• Samples will be taken 2hours after brushing and/or 1-2hrs after food and drink intake
  • Rinse mouth 1hr before sample collection

Saliva sample collection adopted from Kumar et al. , 2014 and various other articles

  • Saliva samples will be collected in the form of drool, spit, mouth rinse (with water) or (with mouthwash).
  • The volume of saliva to be collected will depend on the method of DNA extraction adopted, not counting the foam, the volume of saliva should be at least 5ml.
  • Before sample collection; the method of collection, holding temperatures and storage medium/method will be taken into consideration.
  • In the case of high volume collection, saliva sample will be collected in a sterile Falcon tube with a capacity of at least 10-50ml, and then aliquot samples to be stored in reagents and/or tubes made available from DNA extraction kits under various temperatures and duration prior to DNA extraction(Please label all samples with appropriate code)

Mode of collection of saliva samples adopted from definition and various articles

  • Spit: Force out saliva from the mouth into sterile tubes or reagent tubes provided
  • Drool: Allow saliva to accumulate in the mouth, expectorate 5ml or more into specimen tubes every 60seconds
  • Mouth rinse (water): Oral wash saliva samples are obtained using saline to rinse the mouth and expectorate into tubes. The tubes/samples are immediately centrifuged to harvest cell pellets and prevent cell lysis.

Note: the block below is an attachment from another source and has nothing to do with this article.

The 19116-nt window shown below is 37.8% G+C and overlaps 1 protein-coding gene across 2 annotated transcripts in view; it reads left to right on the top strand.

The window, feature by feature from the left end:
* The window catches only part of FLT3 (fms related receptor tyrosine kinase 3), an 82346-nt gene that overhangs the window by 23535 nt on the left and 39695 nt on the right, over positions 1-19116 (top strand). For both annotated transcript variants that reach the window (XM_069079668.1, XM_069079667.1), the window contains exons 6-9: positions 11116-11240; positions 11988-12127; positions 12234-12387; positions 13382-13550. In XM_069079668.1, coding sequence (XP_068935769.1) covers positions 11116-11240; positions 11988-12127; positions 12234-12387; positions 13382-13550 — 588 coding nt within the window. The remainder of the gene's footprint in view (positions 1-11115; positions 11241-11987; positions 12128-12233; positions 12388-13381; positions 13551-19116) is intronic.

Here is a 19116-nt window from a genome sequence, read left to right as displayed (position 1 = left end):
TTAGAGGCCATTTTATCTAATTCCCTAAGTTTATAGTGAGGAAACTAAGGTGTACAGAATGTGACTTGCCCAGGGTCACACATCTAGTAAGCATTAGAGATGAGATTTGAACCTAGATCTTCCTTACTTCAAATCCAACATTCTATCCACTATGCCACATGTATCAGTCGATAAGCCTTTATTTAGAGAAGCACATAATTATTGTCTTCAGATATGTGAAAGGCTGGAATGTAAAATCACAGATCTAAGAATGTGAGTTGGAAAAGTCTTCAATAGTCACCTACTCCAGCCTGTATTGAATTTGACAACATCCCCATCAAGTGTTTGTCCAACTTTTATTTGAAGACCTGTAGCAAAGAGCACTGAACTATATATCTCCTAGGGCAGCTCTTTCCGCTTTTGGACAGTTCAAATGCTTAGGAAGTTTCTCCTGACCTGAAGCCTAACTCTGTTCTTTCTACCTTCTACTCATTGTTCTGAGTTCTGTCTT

• Mouth wash (with 15%wt alcohol content): Swish and gargle vigorously with 10ml scoop mouthwash for 30secs and expel into specimen tubes.
  • Parafilm chewing stimulated saliva: Saliva can also be collected using this method and used for the experiment.


Always transport samples on dry ice (very important) and store immediately at -20°C to -80°C within 10mins of collection/or according to Kits user’s manual.

DNA Extraction using Conventional PCI (Phenol-Chloroform based)Follow the instructions on any of the PCI method chosen.

DNA Extraction using QIAAmp DNA Microbiome kitSee and follow user’s manual.

DNA Extraction using QuickExtract DNA Extraction kitSee and follow user’s manual. NOTE: General Protocol adopted from Kumar et al. , 2014 (DNA Isolation using Kits)

  • Isolate total DNA from the stored individual microbiome samples following the manufacturer’s instructions on the kits manual
  • Add 750µl of the lysis solution to the samples (usually 100-200µl of saliva)
  • Follow the subsequent processing steps to isolate DNA
  • Use the isolated DNA immediately for PCR or store in standard Tris-EDTA buffer at 4°C
  • Quantitate the isolated PCR DNA prior to PCR using a micro-spectrometer

Expected Outcome

At the conclusion of this study, we anticipate

  • Acceptance of this study, leading to an establishment of baseline standard for collecting and purifying DNA from human saliva microbiome.
13 January 2020